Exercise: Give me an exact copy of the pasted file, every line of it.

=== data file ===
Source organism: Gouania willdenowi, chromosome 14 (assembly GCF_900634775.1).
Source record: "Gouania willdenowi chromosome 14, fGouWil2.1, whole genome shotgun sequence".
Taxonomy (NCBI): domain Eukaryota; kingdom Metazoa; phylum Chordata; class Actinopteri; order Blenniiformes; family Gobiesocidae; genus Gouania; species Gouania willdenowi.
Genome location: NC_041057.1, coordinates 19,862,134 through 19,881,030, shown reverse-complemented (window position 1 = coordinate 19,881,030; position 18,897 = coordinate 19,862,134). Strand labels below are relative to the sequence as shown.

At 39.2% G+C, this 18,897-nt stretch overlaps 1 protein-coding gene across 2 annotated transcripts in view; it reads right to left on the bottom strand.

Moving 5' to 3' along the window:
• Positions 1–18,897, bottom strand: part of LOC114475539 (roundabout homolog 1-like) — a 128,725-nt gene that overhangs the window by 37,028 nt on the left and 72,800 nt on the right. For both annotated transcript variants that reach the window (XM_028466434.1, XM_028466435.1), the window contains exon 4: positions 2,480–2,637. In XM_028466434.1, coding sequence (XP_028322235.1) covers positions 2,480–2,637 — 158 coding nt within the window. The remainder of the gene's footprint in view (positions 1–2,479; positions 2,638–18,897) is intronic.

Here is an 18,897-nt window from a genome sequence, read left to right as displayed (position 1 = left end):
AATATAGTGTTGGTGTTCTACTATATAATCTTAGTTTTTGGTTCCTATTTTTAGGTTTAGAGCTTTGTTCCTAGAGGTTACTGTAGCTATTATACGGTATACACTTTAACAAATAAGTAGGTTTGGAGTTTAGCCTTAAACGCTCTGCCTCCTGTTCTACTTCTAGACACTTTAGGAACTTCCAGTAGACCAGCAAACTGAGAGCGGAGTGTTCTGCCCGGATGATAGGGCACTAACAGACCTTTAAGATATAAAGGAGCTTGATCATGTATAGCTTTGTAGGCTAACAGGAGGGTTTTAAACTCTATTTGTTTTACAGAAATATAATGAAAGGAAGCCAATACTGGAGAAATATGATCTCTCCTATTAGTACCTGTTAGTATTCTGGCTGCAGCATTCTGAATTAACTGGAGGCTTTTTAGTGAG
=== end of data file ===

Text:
Source organism: Gouania willdenowi, chromosome 14 (assembly GCF_900634775.1).
Source record: "Gouania willdenowi chromosome 14, fGouWil2.1, whole genome shotgun sequence".
Taxonomy (NCBI): domain Eukaryota; kingdom Metazoa; phylum Chordata; class Actinopteri; order Blenniiformes; family Gobiesocidae; genus Gouania; species Gouania willdenowi.
Genome location: NC_041057.1, coordinates 19,862,134 through 19,881,030, shown reverse-complemented (window position 1 = coordinate 19,881,030; position 18,897 = coordinate 19,862,134). Strand labels below are relative to the sequence as shown.

At 39.2% G+C, this 18,897-nt stretch overlaps 1 protein-coding gene across 2 annotated transcripts in view; it reads right to left on the bottom strand.

Moving 5' to 3' along the window:
• Positions 1–18,897, bottom strand: part of LOC114475539 (roundabout homolog 1-like) — a 128,725-nt gene that overhangs the window by 37,028 nt on the left and 72,800 nt on the right. For both annotated transcript variants that reach the window (XM_028466434.1, XM_028466435.1), the window contains exon 4: positions 2,480–2,637. In XM_028466434.1, coding sequence (XP_028322235.1) covers positions 2,480–2,637 — 158 coding nt within the window. The remainder of the gene's footprint in view (positions 1–2,479; positions 2,638–18,897) is intronic.

Here is an 18,897-nt window from a genome sequence, read left to right as displayed (position 1 = left end):
AATATAGTGTTGGTGTTCTACTATATAATCTTAGTTTTTGGTTCCTATTTTTAGGTTTAGAGCTTTGTTCCTAGAGGTTACTGTAGCTATTATACGGTATACACTTTAACAAATAAGTAGGTTTGGAGTTTAGCCTTAAACGCTCTGCCTCCTGTTCTACTTCTAGACACTTTAGGAACTTCCAGTAGACCAGCAAACTGAGAGCGGAGTGTTCTGCCCGGATGATAGGGCACTAACAGACCTTTAAGATATAAAGGAGCTTGATCATGTATAGCTTTGTAGGCTAACAGGAGGGTTTTAAACTCTATTTGTTTTACAGAAATATAATGAAAGGAAGCCAATACTGGAGAAATATGATCTCTCCTATTAGTACCTGTTAGTATTCTGGCTGCAGCATTCTGAATTAACTGGAGGCTTTTTAGTGAG